One of the drawbacks of focussing on vinyl reissues is that it quickly becomes difficult to see the wood for the trees. Over the last couple of years we’ve been blessed with a lot of represses. Some of them have been interesting, most have been OK, and a very small number have been superb examples of labels going for broke in providing us with occasional items of genuine splendour. This year Clone’s reprint of its Le Car retrospective, Auto Reverse, Warp’s sterling repress of Lifestyles Of The Laptop Cafe , and Boidae’s remastered collection of work by The Mover stand out as releases that have hit all the right marks. These records represent not only simple re-releases of old material recently commanding high prices on various on-line vinyl bazaars, but also as examples of how good it is when you see some love and slightly left-of-centre thinking put into it.

It’s not always like that, though. Too often represses are hawked out to labels who, regardless of their actual intentions, seem to delight in poor presses, sound quality, or even a lack of any of the original art. This last one might not seem important – we are talking about an aural medium after all – but for many people buying new copies of these old records the artwork remains an important hook, something that elevates the record to new territory.

Electronica remains a strangely fecund environment for represses; the nature of the genre, it’s reliance on limited original presses of 12″s, the blink-and-you’ll-miss-them nature of so many of the acts and labels, and the fact that, particularly in the earlier years, it was a genre which took the ethos of true label independence to a level perhaps unseen since the thirties, meant that for most of us a lot of the music we heard out and about, and perhaps only fleetingly, is largely lost, except perhaps to a small, select group. Compare this with rock music where it seems even the most forgettable third album by whatever 90s outfit you care to name is kept in circulation forever because the labels are large, wealthy and – most importantly here – stable enough to do this and it’s no wonder that electronica is thriving on represses. Whether the hunger stems from rekindled memories or a desire for musical education, the need so many of us have to reconnect has led to heavy archaeology in the garden of lost musical treasures.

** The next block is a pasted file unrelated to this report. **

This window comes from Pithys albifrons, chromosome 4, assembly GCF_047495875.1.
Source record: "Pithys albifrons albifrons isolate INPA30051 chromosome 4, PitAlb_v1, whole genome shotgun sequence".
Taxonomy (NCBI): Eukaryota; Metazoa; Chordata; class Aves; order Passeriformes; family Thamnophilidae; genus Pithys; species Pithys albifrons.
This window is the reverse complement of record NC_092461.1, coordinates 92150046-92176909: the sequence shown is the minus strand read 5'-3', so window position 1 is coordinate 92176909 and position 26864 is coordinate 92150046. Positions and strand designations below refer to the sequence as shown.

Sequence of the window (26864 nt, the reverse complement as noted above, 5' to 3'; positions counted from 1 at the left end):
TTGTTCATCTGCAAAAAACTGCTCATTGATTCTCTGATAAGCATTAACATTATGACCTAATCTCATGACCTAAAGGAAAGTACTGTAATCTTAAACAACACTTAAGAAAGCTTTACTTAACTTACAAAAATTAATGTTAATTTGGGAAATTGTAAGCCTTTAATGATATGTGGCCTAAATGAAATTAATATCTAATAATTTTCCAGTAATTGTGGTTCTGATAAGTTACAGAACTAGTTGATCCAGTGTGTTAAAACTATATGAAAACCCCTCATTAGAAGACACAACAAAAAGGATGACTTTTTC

But while a remastered vinyl reissue probably represents the best everything, we tend to forget it isn’t the only way to get your hands on old music. Discogs, eBay, and other markets has given us unparalleled access to the originals. Whatever your views and experiences, you can’t argue against what the opportunity provides, even if your choice 50 quid slab of early nineties Dance Mania arriving packed in what appears to be crisp packets does take a bit of the excitement off.

A lot of labels have realised that there is a thriving market in sticking out old material in digital form. For those of us less bothered by the need to hold the holy artefacts in out hands this has turned out to be a godsend. You can pick up superb music from a galaxy of great labels relatively cheaply, passing on cash to the label rather than to some insane Discogs weird-boy. The downsides are in the quality control. For every label who works hard to create a decent transfer, there is another content to stick a scabby vinyl rip up and charge for it.